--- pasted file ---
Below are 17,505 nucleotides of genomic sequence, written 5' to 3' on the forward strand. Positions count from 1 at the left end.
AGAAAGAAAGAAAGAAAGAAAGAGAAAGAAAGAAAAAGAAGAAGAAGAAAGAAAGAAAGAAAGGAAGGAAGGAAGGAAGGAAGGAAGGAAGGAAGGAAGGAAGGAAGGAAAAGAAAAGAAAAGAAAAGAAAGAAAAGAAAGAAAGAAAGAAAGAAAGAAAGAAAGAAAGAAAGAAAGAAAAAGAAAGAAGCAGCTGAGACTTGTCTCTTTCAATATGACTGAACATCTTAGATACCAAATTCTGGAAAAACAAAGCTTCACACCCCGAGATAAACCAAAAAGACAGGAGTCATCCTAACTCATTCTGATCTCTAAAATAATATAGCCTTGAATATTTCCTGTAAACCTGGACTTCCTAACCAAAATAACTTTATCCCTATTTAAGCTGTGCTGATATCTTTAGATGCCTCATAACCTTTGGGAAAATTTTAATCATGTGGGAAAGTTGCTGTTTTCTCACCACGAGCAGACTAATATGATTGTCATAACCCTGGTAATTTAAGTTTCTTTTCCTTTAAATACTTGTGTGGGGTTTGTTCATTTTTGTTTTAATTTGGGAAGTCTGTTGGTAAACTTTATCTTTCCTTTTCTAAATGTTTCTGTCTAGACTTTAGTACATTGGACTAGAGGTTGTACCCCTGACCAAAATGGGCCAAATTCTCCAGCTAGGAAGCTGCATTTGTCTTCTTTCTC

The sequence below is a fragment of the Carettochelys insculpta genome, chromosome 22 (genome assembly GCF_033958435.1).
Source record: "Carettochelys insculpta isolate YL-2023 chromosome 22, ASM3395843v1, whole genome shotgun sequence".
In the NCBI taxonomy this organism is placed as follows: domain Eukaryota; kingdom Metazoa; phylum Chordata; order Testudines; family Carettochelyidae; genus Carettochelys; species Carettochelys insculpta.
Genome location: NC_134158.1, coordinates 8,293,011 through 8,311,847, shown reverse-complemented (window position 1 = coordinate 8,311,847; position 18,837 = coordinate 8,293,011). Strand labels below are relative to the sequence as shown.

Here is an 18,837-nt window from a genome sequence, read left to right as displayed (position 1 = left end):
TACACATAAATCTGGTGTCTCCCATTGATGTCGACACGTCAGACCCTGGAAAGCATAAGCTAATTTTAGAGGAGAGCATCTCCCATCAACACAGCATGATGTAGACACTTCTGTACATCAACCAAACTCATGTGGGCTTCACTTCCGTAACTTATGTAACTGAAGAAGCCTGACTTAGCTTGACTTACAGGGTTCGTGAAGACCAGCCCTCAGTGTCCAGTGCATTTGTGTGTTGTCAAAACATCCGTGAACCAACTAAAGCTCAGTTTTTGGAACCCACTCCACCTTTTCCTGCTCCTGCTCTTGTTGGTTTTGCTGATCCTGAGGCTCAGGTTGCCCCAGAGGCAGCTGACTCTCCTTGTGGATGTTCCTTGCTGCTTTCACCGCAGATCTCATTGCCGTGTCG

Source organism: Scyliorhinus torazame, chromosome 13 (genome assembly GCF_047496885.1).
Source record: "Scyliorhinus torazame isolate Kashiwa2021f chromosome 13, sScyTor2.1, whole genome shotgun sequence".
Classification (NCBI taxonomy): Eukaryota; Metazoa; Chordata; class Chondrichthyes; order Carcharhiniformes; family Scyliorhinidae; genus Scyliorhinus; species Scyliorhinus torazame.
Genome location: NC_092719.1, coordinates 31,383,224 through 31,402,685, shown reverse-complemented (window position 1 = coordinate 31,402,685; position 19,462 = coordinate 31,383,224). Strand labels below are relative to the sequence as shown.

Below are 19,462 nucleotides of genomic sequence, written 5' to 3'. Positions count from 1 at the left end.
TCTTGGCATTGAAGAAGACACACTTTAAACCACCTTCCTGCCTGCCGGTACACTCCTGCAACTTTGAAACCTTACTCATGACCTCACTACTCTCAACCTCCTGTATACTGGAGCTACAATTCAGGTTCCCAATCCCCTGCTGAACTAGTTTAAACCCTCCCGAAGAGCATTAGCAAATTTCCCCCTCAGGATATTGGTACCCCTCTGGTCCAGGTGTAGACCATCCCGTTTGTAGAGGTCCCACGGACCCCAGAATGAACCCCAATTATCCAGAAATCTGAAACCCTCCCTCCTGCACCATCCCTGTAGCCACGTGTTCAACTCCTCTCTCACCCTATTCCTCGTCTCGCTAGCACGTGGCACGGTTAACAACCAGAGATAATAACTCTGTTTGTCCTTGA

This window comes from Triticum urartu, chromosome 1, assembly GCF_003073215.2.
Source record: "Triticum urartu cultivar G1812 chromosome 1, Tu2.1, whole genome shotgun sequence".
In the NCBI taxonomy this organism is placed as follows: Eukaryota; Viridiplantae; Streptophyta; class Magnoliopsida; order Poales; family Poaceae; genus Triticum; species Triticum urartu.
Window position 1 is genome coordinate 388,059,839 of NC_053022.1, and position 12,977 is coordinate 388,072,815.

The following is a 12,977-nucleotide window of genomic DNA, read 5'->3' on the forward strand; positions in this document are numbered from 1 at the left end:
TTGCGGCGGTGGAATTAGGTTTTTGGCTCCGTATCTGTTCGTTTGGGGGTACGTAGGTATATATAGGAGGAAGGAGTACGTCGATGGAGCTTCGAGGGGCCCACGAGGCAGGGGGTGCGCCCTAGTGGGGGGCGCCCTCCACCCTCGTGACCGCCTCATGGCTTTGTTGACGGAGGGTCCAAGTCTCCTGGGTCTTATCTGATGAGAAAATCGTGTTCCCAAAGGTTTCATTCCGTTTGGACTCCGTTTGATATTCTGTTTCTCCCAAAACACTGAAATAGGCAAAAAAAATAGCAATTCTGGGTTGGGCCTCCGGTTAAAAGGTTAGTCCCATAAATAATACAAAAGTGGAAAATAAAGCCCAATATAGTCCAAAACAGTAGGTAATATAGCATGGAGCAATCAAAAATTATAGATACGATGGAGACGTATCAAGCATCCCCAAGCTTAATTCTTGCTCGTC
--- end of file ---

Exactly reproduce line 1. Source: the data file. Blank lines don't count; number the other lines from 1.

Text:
Below are 17,505 nucleotides of genomic sequence, written 5' to 3' on the forward strand. Positions count from 1 at the left end.